Meanwhile, another illustrious maestro stepped up for Haydn 96, not the miracle symphony it appears that No.102 was actually being played when a falling chandelier missed the audience but most Haydn is miraculous. Bernard Haitinks crisp and affectionate reading was perhaps a little streamlined but always attractive, especially in the anticipatory slow introduction, delightful lilt of the Trio and the fleet Finale, quick but not at the expense of articulation.
Bernard Haitinks greatness owes much to his honesty and integrity. This backfired in Bartóks Dance Suite, which was dulled and regulated. Surprisingly finicky at times, Haitink exposed some susceptible ensemble; textures though were ear-catchingly diaphanous throughout and the oriental hues of the fourth section came off especially well. Although there was much feeling in the reflective ritornelli, the upbeat dances hung fire something earthier, rougher, a suggestion of dirt under the fingernails was needed.
Amends were made with Brahms 4, a glorious performance wonderfully well played nothing in the concert was under-rehearsed but the Brahms was the most practised. It even survived the man who spent two minutes rummaging through a very noisy plastic bag as the slow movement started and a repeater-alarm that heralded and inveigled the Finale. (I wonder if the slaying of disruptive audience members could be made legal.)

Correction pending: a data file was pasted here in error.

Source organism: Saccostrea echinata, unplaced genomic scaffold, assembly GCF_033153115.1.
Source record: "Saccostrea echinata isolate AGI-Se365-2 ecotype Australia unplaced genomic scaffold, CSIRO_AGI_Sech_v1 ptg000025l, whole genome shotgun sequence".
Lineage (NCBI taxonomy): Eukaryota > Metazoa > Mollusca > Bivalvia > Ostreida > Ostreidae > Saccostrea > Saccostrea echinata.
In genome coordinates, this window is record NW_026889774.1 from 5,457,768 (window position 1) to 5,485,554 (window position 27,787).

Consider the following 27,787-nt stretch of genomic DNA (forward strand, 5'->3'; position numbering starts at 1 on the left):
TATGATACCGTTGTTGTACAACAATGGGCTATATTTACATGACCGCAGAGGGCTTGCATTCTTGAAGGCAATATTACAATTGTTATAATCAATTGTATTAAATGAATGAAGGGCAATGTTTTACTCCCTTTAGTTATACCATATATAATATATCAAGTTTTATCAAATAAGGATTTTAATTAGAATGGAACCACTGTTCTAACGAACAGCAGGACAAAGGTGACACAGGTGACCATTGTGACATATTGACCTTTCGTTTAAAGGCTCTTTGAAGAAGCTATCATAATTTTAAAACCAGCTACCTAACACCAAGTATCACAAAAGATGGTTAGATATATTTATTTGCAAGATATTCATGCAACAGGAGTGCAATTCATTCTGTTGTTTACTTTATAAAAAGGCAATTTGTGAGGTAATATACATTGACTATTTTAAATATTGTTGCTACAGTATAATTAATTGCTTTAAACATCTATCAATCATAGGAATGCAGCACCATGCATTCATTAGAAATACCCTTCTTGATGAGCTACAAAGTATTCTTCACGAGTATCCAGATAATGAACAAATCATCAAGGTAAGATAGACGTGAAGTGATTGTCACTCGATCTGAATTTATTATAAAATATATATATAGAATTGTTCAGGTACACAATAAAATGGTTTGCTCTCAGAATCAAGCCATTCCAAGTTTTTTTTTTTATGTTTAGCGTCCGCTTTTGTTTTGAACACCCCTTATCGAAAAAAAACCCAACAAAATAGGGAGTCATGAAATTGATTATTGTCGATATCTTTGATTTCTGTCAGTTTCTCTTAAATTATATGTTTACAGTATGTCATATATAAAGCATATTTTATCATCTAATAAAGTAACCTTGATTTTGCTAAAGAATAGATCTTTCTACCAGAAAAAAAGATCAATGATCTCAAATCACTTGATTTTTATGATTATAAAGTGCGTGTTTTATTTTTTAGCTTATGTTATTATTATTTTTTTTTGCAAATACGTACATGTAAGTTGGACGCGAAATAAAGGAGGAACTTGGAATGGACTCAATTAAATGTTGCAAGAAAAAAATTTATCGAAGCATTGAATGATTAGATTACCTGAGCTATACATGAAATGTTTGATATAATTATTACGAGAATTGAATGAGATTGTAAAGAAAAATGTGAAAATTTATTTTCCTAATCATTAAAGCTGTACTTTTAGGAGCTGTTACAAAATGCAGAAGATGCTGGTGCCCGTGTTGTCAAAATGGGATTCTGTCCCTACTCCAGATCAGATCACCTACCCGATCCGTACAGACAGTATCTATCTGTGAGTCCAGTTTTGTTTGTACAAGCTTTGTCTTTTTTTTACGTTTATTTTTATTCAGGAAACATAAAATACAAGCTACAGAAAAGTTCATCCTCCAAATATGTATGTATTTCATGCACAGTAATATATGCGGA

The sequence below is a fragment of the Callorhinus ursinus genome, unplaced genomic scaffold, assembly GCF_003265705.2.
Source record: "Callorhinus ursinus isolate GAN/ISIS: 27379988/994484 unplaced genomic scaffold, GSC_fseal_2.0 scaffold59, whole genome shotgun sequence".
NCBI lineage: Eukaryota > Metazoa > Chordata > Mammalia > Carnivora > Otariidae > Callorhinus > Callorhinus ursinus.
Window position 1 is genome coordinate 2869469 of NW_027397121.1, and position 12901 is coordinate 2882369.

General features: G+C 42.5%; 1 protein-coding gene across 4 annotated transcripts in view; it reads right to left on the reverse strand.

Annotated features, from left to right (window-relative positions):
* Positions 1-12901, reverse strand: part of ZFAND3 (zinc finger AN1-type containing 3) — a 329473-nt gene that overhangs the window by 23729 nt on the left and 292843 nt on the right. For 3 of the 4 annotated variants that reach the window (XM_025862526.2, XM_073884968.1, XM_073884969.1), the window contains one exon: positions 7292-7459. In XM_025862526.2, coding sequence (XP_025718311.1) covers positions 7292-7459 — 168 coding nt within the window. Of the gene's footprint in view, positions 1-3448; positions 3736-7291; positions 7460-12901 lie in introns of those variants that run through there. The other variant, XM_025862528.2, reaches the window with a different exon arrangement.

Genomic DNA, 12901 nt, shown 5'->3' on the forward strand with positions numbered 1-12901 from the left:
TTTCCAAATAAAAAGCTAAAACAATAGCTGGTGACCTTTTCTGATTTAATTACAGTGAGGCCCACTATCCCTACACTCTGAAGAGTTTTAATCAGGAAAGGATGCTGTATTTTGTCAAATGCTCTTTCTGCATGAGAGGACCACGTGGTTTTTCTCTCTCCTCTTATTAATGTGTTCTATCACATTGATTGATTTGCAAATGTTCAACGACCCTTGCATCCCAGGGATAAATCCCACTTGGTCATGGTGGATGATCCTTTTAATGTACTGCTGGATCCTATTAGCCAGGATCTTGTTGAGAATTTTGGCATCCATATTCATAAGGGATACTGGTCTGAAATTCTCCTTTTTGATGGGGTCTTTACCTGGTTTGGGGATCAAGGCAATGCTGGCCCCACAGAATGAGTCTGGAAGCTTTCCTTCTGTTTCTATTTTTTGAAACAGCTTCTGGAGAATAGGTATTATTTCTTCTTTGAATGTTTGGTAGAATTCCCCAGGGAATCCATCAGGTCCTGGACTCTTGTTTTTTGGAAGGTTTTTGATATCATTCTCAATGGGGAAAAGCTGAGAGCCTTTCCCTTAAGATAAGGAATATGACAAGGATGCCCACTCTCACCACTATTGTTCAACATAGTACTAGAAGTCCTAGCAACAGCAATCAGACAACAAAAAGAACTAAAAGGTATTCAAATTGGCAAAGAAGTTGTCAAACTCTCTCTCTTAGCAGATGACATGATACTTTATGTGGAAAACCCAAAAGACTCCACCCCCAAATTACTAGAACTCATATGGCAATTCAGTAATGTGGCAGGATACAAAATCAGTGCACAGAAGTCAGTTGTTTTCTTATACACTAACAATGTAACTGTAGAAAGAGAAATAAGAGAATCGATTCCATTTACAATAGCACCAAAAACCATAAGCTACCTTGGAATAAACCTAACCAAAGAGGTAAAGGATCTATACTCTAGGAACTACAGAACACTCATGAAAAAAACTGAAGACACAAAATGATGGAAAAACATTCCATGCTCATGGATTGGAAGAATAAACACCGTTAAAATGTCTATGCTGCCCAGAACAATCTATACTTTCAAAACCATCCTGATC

Haitinks equipoise between Brahmss Classical and Romantic leanings was ideal burnished singing lines, punctilious attention to rhythmic underpinning and wind/strings dialogue, and consistently eloquent shaping that never impeded the through-line. Had Haitink unleashed more force in the outer movements codas, this would have truly clinched the argument. This relative restraint underlined Haitinks lofty way with the music, which bordered on the serene at times, and can be placed with Sanderling, Celibidache, Giulini and Klemperer with not quite the respective darkness, pigmentation or spiritualism of the first three but at one with the latter in architectural splendour.
Haitinks personal way was through time-taken, rounded phrasing and warmth of expression. Aspirational throughout, Haitinks humanity allowed the music to speak direct. His next LSO concert is much anticipated, not least for the mouth-watering prospect of Bizets endearing symphony and Debussys priceless La mer.
- Bernard Haitink conducts the LSO on May 15/16 in the above pieces plus Beethoven 7
- Box Office: 020 7638 8891 www.barbican.org.uk